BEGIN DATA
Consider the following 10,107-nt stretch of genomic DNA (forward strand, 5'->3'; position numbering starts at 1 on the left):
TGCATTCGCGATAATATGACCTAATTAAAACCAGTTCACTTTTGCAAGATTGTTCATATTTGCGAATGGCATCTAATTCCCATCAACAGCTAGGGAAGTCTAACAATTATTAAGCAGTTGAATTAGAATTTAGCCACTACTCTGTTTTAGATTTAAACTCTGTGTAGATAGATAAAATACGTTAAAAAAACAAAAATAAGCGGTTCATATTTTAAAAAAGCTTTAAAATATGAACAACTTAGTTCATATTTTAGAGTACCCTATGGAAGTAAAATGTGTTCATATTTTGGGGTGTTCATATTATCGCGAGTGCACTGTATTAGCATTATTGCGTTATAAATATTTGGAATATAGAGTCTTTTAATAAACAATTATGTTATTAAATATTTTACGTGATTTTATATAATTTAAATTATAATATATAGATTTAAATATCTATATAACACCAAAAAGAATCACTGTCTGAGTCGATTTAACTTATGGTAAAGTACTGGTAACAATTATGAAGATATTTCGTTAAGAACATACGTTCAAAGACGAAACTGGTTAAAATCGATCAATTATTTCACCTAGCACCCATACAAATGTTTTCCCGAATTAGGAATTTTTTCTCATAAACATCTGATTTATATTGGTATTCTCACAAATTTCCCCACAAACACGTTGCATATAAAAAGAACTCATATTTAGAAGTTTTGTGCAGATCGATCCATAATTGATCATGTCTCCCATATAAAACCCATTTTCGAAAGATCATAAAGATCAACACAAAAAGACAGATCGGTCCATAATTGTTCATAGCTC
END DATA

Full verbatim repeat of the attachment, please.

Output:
Consider the following 10,107-nt stretch of genomic DNA (forward strand, 5'->3'; position numbering starts at 1 on the left):
TGCATTCGCGATAATATGACCTAATTAAAACCAGTTCACTTTTGCAAGATTGTTCATATTTGCGAATGGCATCTAATTCCCATCAACAGCTAGGGAAGTCTAACAATTATTAAGCAGTTGAATTAGAATTTAGCCACTACTCTGTTTTAGATTTAAACTCTGTGTAGATAGATAAAATACGTTAAAAAAACAAAAATAAGCGGTTCATATTTTAAAAAAGCTTTAAAATATGAACAACTTAGTTCATATTTTAGAGTACCCTATGGAAGTAAAATGTGTTCATATTTTGGGGTGTTCATATTATCGCGAGTGCACTGTATTAGCATTATTGCGTTATAAATATTTGGAATATAGAGTCTTTTAATAAACAATTATGTTATTAAATATTTTACGTGATTTTATATAATTTAAATTATAATATATAGATTTAAATATCTATATAACACCAAAAAGAATCACTGTCTGAGTCGATTTAACTTATGGTAAAGTACTGGTAACAATTATGAAGATATTTCGTTAAGAACATACGTTCAAAGACGAAACTGGTTAAAATCGATCAATTATTTCACCTAGCACCCATACAAATGTTTTCCCGAATTAGGAATTTTTTCTCATAAACATCTGATTTATATTGGTATTCTCACAAATTTCCCCACAAACACGTTGCATATAAAAAGAACTCATATTTAGAAGTTTTGTGCAGATCGATCCATAATTGATCATGTCTCCCATATAAAACCCATTTTCGAAAGATCATAAAGATCAACACAAAAAGACAGATCGGTCCATAATTGTTCATAGCTC